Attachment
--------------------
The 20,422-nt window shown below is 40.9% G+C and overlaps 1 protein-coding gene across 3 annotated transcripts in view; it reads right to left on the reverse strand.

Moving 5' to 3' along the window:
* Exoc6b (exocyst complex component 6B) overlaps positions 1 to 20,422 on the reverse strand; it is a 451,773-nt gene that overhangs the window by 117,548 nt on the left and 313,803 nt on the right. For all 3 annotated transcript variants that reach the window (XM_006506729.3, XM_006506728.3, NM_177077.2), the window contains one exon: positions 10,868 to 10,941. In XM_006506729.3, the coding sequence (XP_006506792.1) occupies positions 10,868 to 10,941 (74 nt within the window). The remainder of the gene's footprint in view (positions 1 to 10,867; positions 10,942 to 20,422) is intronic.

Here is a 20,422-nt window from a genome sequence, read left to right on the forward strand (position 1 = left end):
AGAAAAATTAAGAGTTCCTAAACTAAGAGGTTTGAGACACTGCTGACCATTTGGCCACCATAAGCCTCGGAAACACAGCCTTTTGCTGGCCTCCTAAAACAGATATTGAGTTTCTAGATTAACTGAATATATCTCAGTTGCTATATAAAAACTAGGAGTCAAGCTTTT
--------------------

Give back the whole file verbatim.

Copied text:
The 20,422-nt window shown below is 40.9% G+C and overlaps 1 protein-coding gene across 3 annotated transcripts in view; it reads right to left on the reverse strand.

Moving 5' to 3' along the window:
* Exoc6b (exocyst complex component 6B) overlaps positions 1 to 20,422 on the reverse strand; it is a 451,773-nt gene that overhangs the window by 117,548 nt on the left and 313,803 nt on the right. For all 3 annotated transcript variants that reach the window (XM_006506729.3, XM_006506728.3, NM_177077.2), the window contains one exon: positions 10,868 to 10,941. In XM_006506729.3, the coding sequence (XP_006506792.1) occupies positions 10,868 to 10,941 (74 nt within the window). The remainder of the gene's footprint in view (positions 1 to 10,867; positions 10,942 to 20,422) is intronic.

Here is a 20,422-nt window from a genome sequence, read left to right on the forward strand (position 1 = left end):
AGAAAAATTAAGAGTTCCTAAACTAAGAGGTTTGAGACACTGCTGACCATTTGGCCACCATAAGCCTCGGAAACACAGCCTTTTGCTGGCCTCCTAAAACAGATATTGAGTTTCTAGATTAACTGAATATATCTCAGTTGCTATATAAAAACTAGGAGTCAAGCTTTT